Like all other vital minerals, manganese has a wide range of responsibilities in the human body. It is needed for the development of the body, the metabolism of substances, the building of the bones, the strength of the skin and others.

The most important role, however, is that of an antioxidant and in particular its inclusion in the so-called enzyme manganese superoxide dismutase (Mn-SOD), located in the cellular mitochondria. 

This enzyme is found in almost all living organisms that are found in an oxygen environment and are vital for their survival.

Without going into excessive details we will mention that this enzyme acts as a protector against the forming free radicals. Without it, the duration and quality of life would hardly be the same.

In Which Foods Can We Find Manganese?

Manganese is found mostly in cereals, seeds, tea, and vegetables. Some of the most famous and also richest foods in manganese are oatmeal, brown rice, spinach, pineapple, cinnamon, pumpkin seeds, walnuts, and clove.

100 grams of the above-mentioned products contain 1-5 mg manganese. The content is even more spices. We can also get manganese from potable water, as the established concentration is 10 ug/l.

Are We Getting Enough

It should be noted that due to the lack of sufficient scientific information, the recommended daily intake (RDA) of manganese hasn’t been established. 

In this case, the interpretation of the upper limit of 11 mg should be that with the administration of 11 mg nearly 100% of the people will not have negative reactions, but exceeding the threshold little by little may bring some side effects.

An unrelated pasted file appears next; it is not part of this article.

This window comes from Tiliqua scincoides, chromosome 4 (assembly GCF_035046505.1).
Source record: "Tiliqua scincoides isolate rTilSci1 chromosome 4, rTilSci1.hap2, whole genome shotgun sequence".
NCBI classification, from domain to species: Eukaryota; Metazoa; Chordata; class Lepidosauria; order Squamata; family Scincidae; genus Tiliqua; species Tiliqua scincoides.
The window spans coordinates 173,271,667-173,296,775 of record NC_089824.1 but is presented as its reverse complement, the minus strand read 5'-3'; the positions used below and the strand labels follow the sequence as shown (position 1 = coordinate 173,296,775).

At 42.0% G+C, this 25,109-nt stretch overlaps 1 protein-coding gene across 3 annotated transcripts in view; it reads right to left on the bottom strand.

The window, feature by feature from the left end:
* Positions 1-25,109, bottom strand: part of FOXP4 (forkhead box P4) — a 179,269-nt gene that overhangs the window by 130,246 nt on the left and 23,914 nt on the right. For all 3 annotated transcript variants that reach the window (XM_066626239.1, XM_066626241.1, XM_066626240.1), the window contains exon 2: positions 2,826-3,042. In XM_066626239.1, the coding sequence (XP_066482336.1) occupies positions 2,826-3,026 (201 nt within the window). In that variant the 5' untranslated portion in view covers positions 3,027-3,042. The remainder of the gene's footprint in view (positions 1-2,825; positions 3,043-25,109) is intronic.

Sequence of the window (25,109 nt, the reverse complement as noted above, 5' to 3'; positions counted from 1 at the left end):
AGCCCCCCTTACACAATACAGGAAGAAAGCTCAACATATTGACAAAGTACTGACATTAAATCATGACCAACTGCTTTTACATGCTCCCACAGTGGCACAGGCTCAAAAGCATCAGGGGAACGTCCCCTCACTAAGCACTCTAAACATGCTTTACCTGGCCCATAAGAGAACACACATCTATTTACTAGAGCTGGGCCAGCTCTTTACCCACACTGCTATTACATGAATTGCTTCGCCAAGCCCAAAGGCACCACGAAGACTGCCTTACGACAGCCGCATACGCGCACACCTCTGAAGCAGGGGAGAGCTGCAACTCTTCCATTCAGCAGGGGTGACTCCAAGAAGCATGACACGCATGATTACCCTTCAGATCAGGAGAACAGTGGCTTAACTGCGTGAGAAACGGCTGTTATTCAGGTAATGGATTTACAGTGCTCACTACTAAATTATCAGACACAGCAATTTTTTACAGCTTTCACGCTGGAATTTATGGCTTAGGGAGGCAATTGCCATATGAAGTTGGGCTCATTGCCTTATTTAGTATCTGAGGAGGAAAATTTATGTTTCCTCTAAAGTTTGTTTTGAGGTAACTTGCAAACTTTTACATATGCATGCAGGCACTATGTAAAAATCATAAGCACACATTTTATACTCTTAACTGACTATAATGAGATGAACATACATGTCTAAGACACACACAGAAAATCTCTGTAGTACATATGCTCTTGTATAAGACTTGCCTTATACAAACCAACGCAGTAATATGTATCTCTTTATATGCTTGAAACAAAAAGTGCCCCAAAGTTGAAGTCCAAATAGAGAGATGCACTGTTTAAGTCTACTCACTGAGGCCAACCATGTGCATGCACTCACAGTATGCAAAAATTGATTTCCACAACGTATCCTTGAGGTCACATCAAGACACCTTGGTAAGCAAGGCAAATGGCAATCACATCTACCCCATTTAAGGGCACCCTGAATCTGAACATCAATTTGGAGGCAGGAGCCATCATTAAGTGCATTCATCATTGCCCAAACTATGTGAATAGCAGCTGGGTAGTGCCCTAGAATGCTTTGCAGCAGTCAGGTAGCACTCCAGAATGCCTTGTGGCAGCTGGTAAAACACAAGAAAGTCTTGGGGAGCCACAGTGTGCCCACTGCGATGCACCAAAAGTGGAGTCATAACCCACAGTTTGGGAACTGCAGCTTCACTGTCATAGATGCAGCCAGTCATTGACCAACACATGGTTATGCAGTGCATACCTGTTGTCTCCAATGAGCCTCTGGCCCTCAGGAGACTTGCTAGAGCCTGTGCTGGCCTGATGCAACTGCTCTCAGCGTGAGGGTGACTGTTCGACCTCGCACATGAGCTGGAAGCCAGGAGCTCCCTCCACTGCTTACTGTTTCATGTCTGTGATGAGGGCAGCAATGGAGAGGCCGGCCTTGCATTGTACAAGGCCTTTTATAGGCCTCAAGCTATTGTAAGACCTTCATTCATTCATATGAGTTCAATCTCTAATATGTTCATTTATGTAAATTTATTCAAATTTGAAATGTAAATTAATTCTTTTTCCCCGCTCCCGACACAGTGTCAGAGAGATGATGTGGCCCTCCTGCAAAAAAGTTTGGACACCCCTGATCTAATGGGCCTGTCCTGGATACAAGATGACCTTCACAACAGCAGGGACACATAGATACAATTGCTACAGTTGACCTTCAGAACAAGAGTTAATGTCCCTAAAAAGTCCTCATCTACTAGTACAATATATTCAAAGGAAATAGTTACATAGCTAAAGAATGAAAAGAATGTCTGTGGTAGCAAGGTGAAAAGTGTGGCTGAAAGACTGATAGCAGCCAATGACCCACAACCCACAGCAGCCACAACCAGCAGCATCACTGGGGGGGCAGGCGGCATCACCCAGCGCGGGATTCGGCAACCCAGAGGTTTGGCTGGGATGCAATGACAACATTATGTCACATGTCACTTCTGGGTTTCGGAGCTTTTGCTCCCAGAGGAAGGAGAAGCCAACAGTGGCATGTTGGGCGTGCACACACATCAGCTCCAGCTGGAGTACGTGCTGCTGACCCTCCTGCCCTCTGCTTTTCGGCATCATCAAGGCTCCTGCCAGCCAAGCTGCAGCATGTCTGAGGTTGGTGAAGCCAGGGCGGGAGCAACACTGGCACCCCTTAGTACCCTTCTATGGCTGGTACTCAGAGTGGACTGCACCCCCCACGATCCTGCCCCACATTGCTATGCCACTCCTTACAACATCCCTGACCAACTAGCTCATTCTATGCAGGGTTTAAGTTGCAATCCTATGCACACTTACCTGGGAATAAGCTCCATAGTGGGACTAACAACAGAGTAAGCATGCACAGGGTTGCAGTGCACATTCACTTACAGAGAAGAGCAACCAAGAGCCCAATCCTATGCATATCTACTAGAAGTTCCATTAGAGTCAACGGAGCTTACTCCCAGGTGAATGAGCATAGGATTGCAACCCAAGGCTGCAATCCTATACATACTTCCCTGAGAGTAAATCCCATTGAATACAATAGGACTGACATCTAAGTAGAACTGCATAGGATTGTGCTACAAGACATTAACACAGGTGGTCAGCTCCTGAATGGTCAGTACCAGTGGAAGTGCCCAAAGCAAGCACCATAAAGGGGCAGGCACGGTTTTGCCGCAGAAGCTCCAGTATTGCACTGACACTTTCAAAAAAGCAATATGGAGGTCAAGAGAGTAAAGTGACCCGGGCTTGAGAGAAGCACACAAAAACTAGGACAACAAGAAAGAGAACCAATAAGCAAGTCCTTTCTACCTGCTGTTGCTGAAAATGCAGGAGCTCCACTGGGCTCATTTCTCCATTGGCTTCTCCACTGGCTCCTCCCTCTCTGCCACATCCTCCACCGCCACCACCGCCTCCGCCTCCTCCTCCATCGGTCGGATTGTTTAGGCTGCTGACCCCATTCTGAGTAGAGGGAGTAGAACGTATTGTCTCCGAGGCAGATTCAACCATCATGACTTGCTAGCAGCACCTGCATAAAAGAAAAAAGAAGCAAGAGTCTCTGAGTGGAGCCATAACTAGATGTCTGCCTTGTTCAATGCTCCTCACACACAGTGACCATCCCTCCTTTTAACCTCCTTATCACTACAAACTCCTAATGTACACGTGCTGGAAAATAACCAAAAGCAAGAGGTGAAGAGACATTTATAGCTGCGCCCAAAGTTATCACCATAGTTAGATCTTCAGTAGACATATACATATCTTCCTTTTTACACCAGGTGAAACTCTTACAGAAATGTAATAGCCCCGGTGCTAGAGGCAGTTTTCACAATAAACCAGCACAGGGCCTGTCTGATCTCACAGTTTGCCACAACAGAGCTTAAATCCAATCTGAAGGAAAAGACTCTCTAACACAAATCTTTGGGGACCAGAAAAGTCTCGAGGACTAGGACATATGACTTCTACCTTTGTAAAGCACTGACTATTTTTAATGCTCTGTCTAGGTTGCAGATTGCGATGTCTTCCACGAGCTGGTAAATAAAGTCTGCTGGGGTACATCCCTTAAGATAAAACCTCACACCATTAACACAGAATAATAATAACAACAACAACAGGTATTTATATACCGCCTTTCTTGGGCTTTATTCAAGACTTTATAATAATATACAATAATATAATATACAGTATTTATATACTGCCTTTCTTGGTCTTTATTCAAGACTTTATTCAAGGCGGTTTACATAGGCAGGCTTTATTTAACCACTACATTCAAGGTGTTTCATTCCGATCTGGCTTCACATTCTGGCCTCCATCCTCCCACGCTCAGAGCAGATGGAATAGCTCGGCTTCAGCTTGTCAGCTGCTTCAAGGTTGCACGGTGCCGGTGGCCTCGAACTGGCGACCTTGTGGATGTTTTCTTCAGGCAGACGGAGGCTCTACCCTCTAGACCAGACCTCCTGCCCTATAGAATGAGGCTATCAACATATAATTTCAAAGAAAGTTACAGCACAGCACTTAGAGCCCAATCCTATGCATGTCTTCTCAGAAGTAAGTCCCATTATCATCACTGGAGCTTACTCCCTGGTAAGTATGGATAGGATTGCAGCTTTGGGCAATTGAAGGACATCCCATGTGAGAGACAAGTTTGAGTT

Many people around the world regularly intake more than 11 mg of manganese without having any complaints, especially vegetarians, whose menu consists mainly of foods that are very rich in minerals and their manganese daily intake might reach 20+ mg.

Possible Side Effects

As already mentioned, there are no side effects from the intake of food and nutritional supplements at recommended doses. Manganese is, however, appointed as an industrial toxin. 

The exposure to manganese fumes or dust in enterprises using manganese in their production processes is extremely dangerous. These are mostly companies from the iron-making and steel-making industry.

The prolonged exposure to manganese fumes leads to a condition called Manganism. Manganism is a biphase neurological disease. In the first phase, the intoxicated person may experience mood swings, depression, impairment of memory and cognitive abilities. 

As the disease progresses, there comes a condition with very similar symptoms as in Parkinson's disease. The effects of manganese poisoning are often irreversible and incurable.

The Risk Groups for Manganese Poisoning Are:

  • People with liver disease - because manganese is eliminated from the body mainly through the bile juices, the impaired work of the liver can lead to reduced elimination;
  • Newborn babies - babies up to 1-year-old are more vulnerable;
  • Children – in comparison to adults, children have better absorption and decreased elimination of manganese, which can lead to excessive accumulation;
  • People, suffering from iron deficiency – Scientific research has shown that people with a deficiency of the mineral iron absorb much better the mineral manganese, which can lead to excessive accumulation.